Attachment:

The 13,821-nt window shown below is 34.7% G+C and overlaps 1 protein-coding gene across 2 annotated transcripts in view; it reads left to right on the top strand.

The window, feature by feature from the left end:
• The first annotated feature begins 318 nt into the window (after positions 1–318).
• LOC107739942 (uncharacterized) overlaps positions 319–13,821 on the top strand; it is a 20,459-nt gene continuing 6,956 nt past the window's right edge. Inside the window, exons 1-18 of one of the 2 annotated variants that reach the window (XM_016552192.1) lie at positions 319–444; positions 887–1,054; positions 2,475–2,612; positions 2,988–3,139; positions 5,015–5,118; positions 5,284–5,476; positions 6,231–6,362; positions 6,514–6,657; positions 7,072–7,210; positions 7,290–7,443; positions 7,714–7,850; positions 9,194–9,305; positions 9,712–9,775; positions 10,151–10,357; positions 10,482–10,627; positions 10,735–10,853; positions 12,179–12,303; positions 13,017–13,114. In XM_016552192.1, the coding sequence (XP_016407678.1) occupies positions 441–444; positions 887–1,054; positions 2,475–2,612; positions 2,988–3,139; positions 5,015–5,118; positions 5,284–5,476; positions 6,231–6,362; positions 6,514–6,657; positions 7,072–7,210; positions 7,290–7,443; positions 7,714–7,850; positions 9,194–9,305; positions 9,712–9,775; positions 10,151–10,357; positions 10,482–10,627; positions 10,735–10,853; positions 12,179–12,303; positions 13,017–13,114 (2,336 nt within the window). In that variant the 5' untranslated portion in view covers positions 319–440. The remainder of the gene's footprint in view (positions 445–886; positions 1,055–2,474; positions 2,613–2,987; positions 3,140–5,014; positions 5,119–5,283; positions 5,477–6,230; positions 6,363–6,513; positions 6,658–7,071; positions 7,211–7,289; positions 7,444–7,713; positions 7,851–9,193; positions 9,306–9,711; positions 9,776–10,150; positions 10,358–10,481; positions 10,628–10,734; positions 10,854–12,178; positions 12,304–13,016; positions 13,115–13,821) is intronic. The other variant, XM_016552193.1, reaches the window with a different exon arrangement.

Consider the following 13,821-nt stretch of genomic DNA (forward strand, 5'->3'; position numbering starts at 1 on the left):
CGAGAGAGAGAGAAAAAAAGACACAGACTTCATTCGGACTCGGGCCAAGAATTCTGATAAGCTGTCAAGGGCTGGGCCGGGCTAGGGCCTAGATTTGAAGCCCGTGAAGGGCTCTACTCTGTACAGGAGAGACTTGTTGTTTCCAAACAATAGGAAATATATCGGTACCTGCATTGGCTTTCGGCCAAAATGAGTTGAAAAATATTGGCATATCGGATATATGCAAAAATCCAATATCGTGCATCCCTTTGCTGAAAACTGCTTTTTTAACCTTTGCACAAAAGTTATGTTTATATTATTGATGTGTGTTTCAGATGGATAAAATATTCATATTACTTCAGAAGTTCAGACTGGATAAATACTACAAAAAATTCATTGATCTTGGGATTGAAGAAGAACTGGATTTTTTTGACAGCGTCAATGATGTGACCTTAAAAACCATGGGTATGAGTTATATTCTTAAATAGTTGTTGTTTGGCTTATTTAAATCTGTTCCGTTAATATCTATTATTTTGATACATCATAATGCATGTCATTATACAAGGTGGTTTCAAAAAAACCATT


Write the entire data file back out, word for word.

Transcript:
The 13,821-nt window shown below is 34.7% G+C and overlaps 1 protein-coding gene across 2 annotated transcripts in view; it reads left to right on the top strand.

The window, feature by feature from the left end:
• The first annotated feature begins 318 nt into the window (after positions 1–318).
• LOC107739942 (uncharacterized) overlaps positions 319–13,821 on the top strand; it is a 20,459-nt gene continuing 6,956 nt past the window's right edge. Inside the window, exons 1-18 of one of the 2 annotated variants that reach the window (XM_016552192.1) lie at positions 319–444; positions 887–1,054; positions 2,475–2,612; positions 2,988–3,139; positions 5,015–5,118; positions 5,284–5,476; positions 6,231–6,362; positions 6,514–6,657; positions 7,072–7,210; positions 7,290–7,443; positions 7,714–7,850; positions 9,194–9,305; positions 9,712–9,775; positions 10,151–10,357; positions 10,482–10,627; positions 10,735–10,853; positions 12,179–12,303; positions 13,017–13,114. In XM_016552192.1, the coding sequence (XP_016407678.1) occupies positions 441–444; positions 887–1,054; positions 2,475–2,612; positions 2,988–3,139; positions 5,015–5,118; positions 5,284–5,476; positions 6,231–6,362; positions 6,514–6,657; positions 7,072–7,210; positions 7,290–7,443; positions 7,714–7,850; positions 9,194–9,305; positions 9,712–9,775; positions 10,151–10,357; positions 10,482–10,627; positions 10,735–10,853; positions 12,179–12,303; positions 13,017–13,114 (2,336 nt within the window). In that variant the 5' untranslated portion in view covers positions 319–440. The remainder of the gene's footprint in view (positions 445–886; positions 1,055–2,474; positions 2,613–2,987; positions 3,140–5,014; positions 5,119–5,283; positions 5,477–6,230; positions 6,363–6,513; positions 6,658–7,071; positions 7,211–7,289; positions 7,444–7,713; positions 7,851–9,193; positions 9,306–9,711; positions 9,776–10,150; positions 10,358–10,481; positions 10,628–10,734; positions 10,854–12,178; positions 12,304–13,016; positions 13,115–13,821) is intronic. The other variant, XM_016552193.1, reaches the window with a different exon arrangement.

Consider the following 13,821-nt stretch of genomic DNA (forward strand, 5'->3'; position numbering starts at 1 on the left):
CGAGAGAGAGAGAAAAAAAGACACAGACTTCATTCGGACTCGGGCCAAGAATTCTGATAAGCTGTCAAGGGCTGGGCCGGGCTAGGGCCTAGATTTGAAGCCCGTGAAGGGCTCTACTCTGTACAGGAGAGACTTGTTGTTTCCAAACAATAGGAAATATATCGGTACCTGCATTGGCTTTCGGCCAAAATGAGTTGAAAAATATTGGCATATCGGATATATGCAAAAATCCAATATCGTGCATCCCTTTGCTGAAAACTGCTTTTTTAACCTTTGCACAAAAGTTATGTTTATATTATTGATGTGTGTTTCAGATGGATAAAATATTCATATTACTTCAGAAGTTCAGACTGGATAAATACTACAAAAAATTCATTGATCTTGGGATTGAAGAAGAACTGGATTTTTTTGACAGCGTCAATGATGTGACCTTAAAAACCATGGGTATGAGTTATATTCTTAAATAGTTGTTGTTTGGCTTATTTAAATCTGTTCCGTTAATATCTATTATTTTGATACATCATAATGCATGTCATTATACAAGGTGGTTTCAAAAAAACCATT